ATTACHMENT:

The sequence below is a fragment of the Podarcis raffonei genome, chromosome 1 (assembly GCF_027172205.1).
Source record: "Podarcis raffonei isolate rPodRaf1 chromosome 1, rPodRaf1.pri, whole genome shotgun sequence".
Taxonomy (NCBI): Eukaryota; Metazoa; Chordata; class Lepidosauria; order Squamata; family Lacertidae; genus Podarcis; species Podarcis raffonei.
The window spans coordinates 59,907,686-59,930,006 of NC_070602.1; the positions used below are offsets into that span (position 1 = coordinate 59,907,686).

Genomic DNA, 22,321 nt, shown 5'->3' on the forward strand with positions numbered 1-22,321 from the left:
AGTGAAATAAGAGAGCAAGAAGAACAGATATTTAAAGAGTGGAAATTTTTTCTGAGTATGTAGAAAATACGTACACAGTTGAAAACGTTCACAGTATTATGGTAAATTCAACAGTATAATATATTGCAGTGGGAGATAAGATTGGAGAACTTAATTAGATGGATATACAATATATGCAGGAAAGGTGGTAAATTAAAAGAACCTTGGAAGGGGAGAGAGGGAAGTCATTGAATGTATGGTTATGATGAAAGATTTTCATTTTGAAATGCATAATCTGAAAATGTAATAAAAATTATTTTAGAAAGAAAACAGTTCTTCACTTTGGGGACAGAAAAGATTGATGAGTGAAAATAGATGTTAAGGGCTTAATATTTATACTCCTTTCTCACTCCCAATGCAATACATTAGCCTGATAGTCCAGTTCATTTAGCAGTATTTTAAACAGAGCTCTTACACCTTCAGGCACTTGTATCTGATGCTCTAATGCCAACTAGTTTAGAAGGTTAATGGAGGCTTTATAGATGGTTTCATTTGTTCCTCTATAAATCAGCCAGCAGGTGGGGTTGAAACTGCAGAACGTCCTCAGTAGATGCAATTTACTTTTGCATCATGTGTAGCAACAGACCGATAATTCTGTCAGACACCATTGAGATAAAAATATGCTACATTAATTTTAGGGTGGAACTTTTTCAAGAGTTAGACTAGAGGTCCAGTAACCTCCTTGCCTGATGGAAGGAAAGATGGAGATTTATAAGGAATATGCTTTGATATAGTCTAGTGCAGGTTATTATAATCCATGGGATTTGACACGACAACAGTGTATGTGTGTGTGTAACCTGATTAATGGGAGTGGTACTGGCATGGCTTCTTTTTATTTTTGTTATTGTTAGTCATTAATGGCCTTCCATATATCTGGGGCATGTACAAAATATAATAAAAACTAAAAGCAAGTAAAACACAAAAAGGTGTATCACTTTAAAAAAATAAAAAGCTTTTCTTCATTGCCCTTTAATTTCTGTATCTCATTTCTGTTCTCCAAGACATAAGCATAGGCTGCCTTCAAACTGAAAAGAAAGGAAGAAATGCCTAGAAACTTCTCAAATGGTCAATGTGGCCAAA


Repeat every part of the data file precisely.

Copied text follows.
The sequence below is a fragment of the Podarcis raffonei genome, chromosome 1 (assembly GCF_027172205.1).
Source record: "Podarcis raffonei isolate rPodRaf1 chromosome 1, rPodRaf1.pri, whole genome shotgun sequence".
Taxonomy (NCBI): Eukaryota; Metazoa; Chordata; class Lepidosauria; order Squamata; family Lacertidae; genus Podarcis; species Podarcis raffonei.
The window spans coordinates 59,907,686-59,930,006 of NC_070602.1; the positions used below are offsets into that span (position 1 = coordinate 59,907,686).

Genomic DNA, 22,321 nt, shown 5'->3' on the forward strand with positions numbered 1-22,321 from the left:
AGTGAAATAAGAGAGCAAGAAGAACAGATATTTAAAGAGTGGAAATTTTTTCTGAGTATGTAGAAAATACGTACACAGTTGAAAACGTTCACAGTATTATGGTAAATTCAACAGTATAATATATTGCAGTGGGAGATAAGATTGGAGAACTTAATTAGATGGATATACAATATATGCAGGAAAGGTGGTAAATTAAAAGAACCTTGGAAGGGGAGAGAGGGAAGTCATTGAATGTATGGTTATGATGAAAGATTTTCATTTTGAAATGCATAATCTGAAAATGTAATAAAAATTATTTTAGAAAGAAAACAGTTCTTCACTTTGGGGACAGAAAAGATTGATGAGTGAAAATAGATGTTAAGGGCTTAATATTTATACTCCTTTCTCACTCCCAATGCAATACATTAGCCTGATAGTCCAGTTCATTTAGCAGTATTTTAAACAGAGCTCTTACACCTTCAGGCACTTGTATCTGATGCTCTAATGCCAACTAGTTTAGAAGGTTAATGGAGGCTTTATAGATGGTTTCATTTGTTCCTCTATAAATCAGCCAGCAGGTGGGGTTGAAACTGCAGAACGTCCTCAGTAGATGCAATTTACTTTTGCATCATGTGTAGCAACAGACCGATAATTCTGTCAGACACCATTGAGATAAAAATATGCTACATTAATTTTAGGGTGGAACTTTTTCAAGAGTTAGACTAGAGGTCCAGTAACCTCCTTGCCTGATGGAAGGAAAGATGGAGATTTATAAGGAATATGCTTTGATATAGTCTAGTGCAGGTTATTATAATCCATGGGATTTGACACGACAACAGTGTATGTGTGTGTGTAACCTGATTAATGGGAGTGGTACTGGCATGGCTTCTTTTTATTTTTGTTATTGTTAGTCATTAATGGCCTTCCATATATCTGGGGCATGTACAAAATATAATAAAAACTAAAAGCAAGTAAAACACAAAAAGGTGTATCACTTTAAAAAAATAAAAAGCTTTTCTTCATTGCCCTTTAATTTCTGTATCTCATTTCTGTTCTCCAAGACATAAGCATAGGCTGCCTTCAAACTGAAAAGAAAGGAAGAAATGCCTAGAAACTTCTCAAATGGTCAATGTGGCCAAA